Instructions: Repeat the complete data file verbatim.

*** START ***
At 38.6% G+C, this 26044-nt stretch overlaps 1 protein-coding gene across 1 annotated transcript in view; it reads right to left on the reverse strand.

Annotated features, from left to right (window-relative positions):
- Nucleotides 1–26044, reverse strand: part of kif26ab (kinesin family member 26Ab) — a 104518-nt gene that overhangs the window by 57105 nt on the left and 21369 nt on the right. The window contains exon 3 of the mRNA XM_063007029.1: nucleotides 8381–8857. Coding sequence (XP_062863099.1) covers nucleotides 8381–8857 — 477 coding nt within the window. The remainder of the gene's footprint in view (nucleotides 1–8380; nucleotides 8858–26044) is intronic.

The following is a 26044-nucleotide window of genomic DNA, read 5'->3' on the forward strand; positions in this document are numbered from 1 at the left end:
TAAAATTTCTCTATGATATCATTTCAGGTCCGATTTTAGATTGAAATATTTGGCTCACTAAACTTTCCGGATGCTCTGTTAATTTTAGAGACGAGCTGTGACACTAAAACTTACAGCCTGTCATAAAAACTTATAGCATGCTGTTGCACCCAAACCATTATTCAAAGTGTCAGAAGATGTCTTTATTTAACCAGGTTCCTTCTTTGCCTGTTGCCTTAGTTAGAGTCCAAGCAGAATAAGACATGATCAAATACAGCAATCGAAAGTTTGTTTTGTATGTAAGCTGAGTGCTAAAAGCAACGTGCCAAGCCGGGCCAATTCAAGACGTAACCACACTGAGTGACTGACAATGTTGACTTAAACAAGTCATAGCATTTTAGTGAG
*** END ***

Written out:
At 38.6% G+C, this 26044-nt stretch overlaps 1 protein-coding gene across 1 annotated transcript in view; it reads right to left on the reverse strand.

Annotated features, from left to right (window-relative positions):
- Nucleotides 1–26044, reverse strand: part of kif26ab (kinesin family member 26Ab) — a 104518-nt gene that overhangs the window by 57105 nt on the left and 21369 nt on the right. The window contains exon 3 of the mRNA XM_063007029.1: nucleotides 8381–8857. Coding sequence (XP_062863099.1) covers nucleotides 8381–8857 — 477 coding nt within the window. The remainder of the gene's footprint in view (nucleotides 1–8380; nucleotides 8858–26044) is intronic.

The following is a 26044-nucleotide window of genomic DNA, read 5'->3' on the forward strand; positions in this document are numbered from 1 at the left end:
TAAAATTTCTCTATGATATCATTTCAGGTCCGATTTTAGATTGAAATATTTGGCTCACTAAACTTTCCGGATGCTCTGTTAATTTTAGAGACGAGCTGTGACACTAAAACTTACAGCCTGTCATAAAAACTTATAGCATGCTGTTGCACCCAAACCATTATTCAAAGTGTCAGAAGATGTCTTTATTTAACCAGGTTCCTTCTTTGCCTGTTGCCTTAGTTAGAGTCCAAGCAGAATAAGACATGATCAAATACAGCAATCGAAAGTTTGTTTTGTATGTAAGCTGAGTGCTAAAAGCAACGTGCCAAGCCGGGCCAATTCAAGACGTAACCACACTGAGTGACTGACAATGTTGACTTAAACAAGTCATAGCATTTTAGTGAG